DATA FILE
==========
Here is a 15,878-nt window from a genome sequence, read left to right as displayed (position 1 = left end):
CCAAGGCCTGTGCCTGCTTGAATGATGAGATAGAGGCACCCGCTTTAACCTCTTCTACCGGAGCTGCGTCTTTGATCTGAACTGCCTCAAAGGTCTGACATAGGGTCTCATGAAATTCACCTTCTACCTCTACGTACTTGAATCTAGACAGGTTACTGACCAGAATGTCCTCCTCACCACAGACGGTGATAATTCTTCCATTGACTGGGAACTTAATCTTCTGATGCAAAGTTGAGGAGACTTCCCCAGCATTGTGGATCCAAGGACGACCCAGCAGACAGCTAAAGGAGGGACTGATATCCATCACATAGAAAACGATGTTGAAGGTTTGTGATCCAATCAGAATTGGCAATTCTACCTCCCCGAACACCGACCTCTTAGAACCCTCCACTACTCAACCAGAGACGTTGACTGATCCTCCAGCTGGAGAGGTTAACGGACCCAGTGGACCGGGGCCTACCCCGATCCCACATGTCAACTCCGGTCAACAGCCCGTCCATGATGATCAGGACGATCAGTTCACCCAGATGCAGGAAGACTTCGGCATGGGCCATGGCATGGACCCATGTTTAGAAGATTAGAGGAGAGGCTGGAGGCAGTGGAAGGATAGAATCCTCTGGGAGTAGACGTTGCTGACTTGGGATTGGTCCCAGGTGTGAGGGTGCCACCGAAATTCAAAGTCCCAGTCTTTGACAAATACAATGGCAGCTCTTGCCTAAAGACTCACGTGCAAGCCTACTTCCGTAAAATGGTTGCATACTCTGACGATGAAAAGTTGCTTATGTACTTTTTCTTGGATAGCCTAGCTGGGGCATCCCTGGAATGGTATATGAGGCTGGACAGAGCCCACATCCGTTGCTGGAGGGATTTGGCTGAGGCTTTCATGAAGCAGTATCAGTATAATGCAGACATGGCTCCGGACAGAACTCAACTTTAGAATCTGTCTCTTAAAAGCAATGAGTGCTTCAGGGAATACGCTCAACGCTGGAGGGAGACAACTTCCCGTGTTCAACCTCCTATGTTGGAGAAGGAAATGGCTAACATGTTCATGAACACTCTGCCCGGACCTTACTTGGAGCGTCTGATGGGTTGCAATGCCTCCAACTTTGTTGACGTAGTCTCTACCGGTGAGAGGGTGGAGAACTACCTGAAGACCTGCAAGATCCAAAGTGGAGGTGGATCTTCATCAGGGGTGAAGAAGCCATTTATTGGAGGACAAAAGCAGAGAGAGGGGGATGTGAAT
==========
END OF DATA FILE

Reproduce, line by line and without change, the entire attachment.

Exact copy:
Here is a 15,878-nt window from a genome sequence, read left to right as displayed (position 1 = left end):
CCAAGGCCTGTGCCTGCTTGAATGATGAGATAGAGGCACCCGCTTTAACCTCTTCTACCGGAGCTGCGTCTTTGATCTGAACTGCCTCAAAGGTCTGACATAGGGTCTCATGAAATTCACCTTCTACCTCTACGTACTTGAATCTAGACAGGTTACTGACCAGAATGTCCTCCTCACCACAGACGGTGATAATTCTTCCATTGACTGGGAACTTAATCTTCTGATGCAAAGTTGAGGAGACTTCCCCAGCATTGTGGATCCAAGGACGACCCAGCAGACAGCTAAAGGAGGGACTGATATCCATCACATAGAAAACGATGTTGAAGGTTTGTGATCCAATCAGAATTGGCAATTCTACCTCCCCGAACACCGACCTCTTAGAACCCTCCACTACTCAACCAGAGACGTTGACTGATCCTCCAGCTGGAGAGGTTAACGGACCCAGTGGACCGGGGCCTACCCCGATCCCACATGTCAACTCCGGTCAACAGCCCGTCCATGATGATCAGGACGATCAGTTCACCCAGATGCAGGAAGACTTCGGCATGGGCCATGGCATGGACCCATGTTTAGAAGATTAGAGGAGAGGCTGGAGGCAGTGGAAGGATAGAATCCTCTGGGAGTAGACGTTGCTGACTTGGGATTGGTCCCAGGTGTGAGGGTGCCACCGAAATTCAAAGTCCCAGTCTTTGACAAATACAATGGCAGCTCTTGCCTAAAGACTCACGTGCAAGCCTACTTCCGTAAAATGGTTGCATACTCTGACGATGAAAAGTTGCTTATGTACTTTTTCTTGGATAGCCTAGCTGGGGCATCCCTGGAATGGTATATGAGGCTGGACAGAGCCCACATCCGTTGCTGGAGGGATTTGGCTGAGGCTTTCATGAAGCAGTATCAGTATAATGCAGACATGGCTCCGGACAGAACTCAACTTTAGAATCTGTCTCTTAAAAGCAATGAGTGCTTCAGGGAATACGCTCAACGCTGGAGGGAGACAACTTCCCGTGTTCAACCTCCTATGTTGGAGAAGGAAATGGCTAACATGTTCATGAACACTCTGCCCGGACCTTACTTGGAGCGTCTGATGGGTTGCAATGCCTCCAACTTTGTTGACGTAGTCTCTACCGGTGAGAGGGTGGAGAACTACCTGAAGACCTGCAAGATCCAAAGTGGAGGTGGATCTTCATCAGGGGTGAAGAAGCCATTTATTGGAGGACAAAAGCAGAGAGAGGGGGATGTGAAT